Little was I expecting to read a cross between cyberpunk and Dune!
The protagonist is a cyborg'd genetically engineered soldier/hacker, working with an AI on an illicit mission. So far, so cyberpunk. The mission is on the one world that produces a mysterious material that allows faster-than-light interstellar travel. This material is core to a fundamental secret of the planet which may shake the very foundations of a galactic empire. Er, very Dune.
But wait, there's more! The protagonist is investigating a murder, so there's the vaguest of police procedural. There's cyberspace, and the dangers of gritty, under-regulated mining. There's quantum mechanics, there are love interests, there's even a small amount of Lesbians In Space. How could they fit so much into so slender a novel?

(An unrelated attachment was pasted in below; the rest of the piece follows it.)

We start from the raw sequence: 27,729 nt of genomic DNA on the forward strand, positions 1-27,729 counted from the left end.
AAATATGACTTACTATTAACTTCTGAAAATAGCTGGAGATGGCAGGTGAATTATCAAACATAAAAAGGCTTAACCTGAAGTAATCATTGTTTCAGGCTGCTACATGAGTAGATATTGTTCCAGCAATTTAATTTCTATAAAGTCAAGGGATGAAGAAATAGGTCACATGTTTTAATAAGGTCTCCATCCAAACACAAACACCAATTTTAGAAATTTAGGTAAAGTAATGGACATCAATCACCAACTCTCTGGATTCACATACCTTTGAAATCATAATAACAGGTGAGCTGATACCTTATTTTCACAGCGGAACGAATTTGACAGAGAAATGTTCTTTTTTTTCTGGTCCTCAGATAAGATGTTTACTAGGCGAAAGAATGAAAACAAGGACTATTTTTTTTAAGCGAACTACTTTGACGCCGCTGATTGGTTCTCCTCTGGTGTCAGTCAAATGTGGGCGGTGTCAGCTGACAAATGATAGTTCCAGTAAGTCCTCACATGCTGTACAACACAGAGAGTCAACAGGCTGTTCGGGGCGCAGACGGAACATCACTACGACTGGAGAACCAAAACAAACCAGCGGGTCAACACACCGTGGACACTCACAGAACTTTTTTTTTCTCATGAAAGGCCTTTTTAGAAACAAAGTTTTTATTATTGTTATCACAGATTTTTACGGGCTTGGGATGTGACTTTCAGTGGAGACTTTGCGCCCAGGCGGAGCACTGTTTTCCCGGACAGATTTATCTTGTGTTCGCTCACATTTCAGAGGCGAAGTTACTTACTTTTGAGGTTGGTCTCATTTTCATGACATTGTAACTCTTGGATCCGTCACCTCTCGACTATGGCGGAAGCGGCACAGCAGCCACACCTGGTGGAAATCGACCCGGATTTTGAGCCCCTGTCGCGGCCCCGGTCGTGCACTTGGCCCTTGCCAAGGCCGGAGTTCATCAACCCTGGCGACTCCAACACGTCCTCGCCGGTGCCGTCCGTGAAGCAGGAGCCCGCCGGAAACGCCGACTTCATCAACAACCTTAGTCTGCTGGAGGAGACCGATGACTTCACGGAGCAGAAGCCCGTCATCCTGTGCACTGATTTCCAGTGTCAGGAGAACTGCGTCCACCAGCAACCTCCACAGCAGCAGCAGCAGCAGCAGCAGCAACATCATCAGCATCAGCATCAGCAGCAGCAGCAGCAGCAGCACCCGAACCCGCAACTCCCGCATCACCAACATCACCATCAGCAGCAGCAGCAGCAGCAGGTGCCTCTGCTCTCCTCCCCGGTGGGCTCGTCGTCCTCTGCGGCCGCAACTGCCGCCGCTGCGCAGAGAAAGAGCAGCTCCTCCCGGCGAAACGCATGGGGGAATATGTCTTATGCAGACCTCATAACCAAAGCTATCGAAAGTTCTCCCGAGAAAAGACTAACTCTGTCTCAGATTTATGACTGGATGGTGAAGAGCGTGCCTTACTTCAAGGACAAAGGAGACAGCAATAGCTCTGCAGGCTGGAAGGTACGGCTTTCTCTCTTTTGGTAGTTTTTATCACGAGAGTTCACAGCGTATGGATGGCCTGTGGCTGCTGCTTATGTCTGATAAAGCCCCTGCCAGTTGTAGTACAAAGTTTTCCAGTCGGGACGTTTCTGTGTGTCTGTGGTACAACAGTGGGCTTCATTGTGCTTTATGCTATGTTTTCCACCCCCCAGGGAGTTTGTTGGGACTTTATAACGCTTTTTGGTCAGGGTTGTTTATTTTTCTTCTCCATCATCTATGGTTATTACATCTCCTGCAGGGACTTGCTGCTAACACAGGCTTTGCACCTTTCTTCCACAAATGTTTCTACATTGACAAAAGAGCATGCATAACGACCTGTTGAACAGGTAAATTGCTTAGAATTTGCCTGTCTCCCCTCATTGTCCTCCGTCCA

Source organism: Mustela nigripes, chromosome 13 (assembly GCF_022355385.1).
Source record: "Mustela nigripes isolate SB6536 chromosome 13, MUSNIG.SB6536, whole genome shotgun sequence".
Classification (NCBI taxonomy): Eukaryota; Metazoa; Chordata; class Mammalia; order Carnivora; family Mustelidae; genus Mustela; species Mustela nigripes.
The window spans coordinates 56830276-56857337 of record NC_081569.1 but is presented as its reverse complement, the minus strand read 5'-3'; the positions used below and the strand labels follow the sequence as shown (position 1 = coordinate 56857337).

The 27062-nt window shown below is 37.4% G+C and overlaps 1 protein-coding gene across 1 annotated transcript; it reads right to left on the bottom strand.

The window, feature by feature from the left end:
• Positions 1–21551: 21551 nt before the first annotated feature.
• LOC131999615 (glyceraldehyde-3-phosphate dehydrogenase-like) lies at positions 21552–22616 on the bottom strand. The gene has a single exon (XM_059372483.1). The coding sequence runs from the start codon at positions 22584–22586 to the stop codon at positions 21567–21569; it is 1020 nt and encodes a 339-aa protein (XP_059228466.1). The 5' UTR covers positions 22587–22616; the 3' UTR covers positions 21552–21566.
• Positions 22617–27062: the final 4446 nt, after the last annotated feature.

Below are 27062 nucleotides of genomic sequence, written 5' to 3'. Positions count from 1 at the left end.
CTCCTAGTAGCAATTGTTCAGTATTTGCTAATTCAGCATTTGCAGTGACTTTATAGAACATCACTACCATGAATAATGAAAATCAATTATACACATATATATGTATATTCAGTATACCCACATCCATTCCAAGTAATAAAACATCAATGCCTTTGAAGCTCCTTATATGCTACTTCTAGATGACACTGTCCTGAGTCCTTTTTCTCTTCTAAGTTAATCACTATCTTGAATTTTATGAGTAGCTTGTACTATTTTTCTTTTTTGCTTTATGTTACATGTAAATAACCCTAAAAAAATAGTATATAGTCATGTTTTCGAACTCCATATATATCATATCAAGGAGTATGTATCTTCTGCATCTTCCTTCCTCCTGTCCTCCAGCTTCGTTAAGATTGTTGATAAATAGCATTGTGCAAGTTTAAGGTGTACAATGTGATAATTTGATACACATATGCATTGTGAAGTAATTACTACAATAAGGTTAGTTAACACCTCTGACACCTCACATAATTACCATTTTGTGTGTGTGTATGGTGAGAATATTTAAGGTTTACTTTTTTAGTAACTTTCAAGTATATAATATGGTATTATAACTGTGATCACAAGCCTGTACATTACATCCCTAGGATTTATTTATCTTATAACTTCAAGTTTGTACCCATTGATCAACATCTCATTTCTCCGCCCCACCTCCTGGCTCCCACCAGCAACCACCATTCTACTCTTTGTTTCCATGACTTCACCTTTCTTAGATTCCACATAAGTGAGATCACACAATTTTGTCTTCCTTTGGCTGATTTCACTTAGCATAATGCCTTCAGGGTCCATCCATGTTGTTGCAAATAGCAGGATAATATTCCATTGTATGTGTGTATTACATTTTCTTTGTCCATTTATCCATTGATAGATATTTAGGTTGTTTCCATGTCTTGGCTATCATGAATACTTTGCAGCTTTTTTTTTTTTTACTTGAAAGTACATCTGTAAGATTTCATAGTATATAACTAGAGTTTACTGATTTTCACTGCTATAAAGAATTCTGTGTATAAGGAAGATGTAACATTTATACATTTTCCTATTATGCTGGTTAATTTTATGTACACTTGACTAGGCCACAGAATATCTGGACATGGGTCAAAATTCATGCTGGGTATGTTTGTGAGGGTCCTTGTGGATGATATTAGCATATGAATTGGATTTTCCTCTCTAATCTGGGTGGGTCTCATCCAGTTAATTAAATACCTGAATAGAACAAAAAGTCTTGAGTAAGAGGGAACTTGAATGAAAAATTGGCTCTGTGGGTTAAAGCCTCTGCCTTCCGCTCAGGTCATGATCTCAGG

Mostly, by using surprisingly thin paper. The copy I had looked like a normal slim paperback, but came out at 600-odd pages. It's not terribly pacy. I think it's trying to be hard sci-fi. It's got a huge list of references at the back to lots of books on quantum. However, the complete skipping-over of the problems of FTL, and the hand-waving about how QM affects the characters in the book is rather more Dune than, say, Greg Egan.
So, it's really Dune wearing a biker jacket. This wouldn't be a problem, but it doesn't think it is, and it's too long. It's trying to put too many things in at once, as if the author is trying to flush out all their ideas in a single book. It's not terribly deep - the world-building to explosions ratio feels a little towards the Neal Asher end of the spectrum. Apparently, there's a sequel. Perhaps I'll read it one day, but Spin State is just too long and not quite good enough to justify it.